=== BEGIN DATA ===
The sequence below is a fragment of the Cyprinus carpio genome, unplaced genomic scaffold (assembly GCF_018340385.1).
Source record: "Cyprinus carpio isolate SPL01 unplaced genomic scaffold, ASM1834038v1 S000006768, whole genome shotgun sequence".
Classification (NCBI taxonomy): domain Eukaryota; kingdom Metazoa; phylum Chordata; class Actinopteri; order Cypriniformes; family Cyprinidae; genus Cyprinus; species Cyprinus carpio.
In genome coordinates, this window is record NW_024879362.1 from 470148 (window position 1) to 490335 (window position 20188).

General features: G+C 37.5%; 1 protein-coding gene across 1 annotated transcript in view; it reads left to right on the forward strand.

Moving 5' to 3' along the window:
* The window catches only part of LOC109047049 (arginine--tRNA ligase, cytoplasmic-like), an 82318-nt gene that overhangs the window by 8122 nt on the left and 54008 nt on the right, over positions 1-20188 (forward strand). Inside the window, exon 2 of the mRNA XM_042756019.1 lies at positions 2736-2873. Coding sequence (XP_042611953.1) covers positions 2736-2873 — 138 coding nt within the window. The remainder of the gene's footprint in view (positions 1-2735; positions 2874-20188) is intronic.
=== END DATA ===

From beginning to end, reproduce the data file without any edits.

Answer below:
The sequence below is a fragment of the Cyprinus carpio genome, unplaced genomic scaffold (assembly GCF_018340385.1).
Source record: "Cyprinus carpio isolate SPL01 unplaced genomic scaffold, ASM1834038v1 S000006768, whole genome shotgun sequence".
Classification (NCBI taxonomy): domain Eukaryota; kingdom Metazoa; phylum Chordata; class Actinopteri; order Cypriniformes; family Cyprinidae; genus Cyprinus; species Cyprinus carpio.
In genome coordinates, this window is record NW_024879362.1 from 470148 (window position 1) to 490335 (window position 20188).

General features: G+C 37.5%; 1 protein-coding gene across 1 annotated transcript in view; it reads left to right on the forward strand.

Moving 5' to 3' along the window:
* The window catches only part of LOC109047049 (arginine--tRNA ligase, cytoplasmic-like), an 82318-nt gene that overhangs the window by 8122 nt on the left and 54008 nt on the right, over positions 1-20188 (forward strand). Inside the window, exon 2 of the mRNA XM_042756019.1 lies at positions 2736-2873. Coding sequence (XP_042611953.1) covers positions 2736-2873 — 138 coding nt within the window. The remainder of the gene's footprint in view (positions 1-2735; positions 2874-20188) is intronic.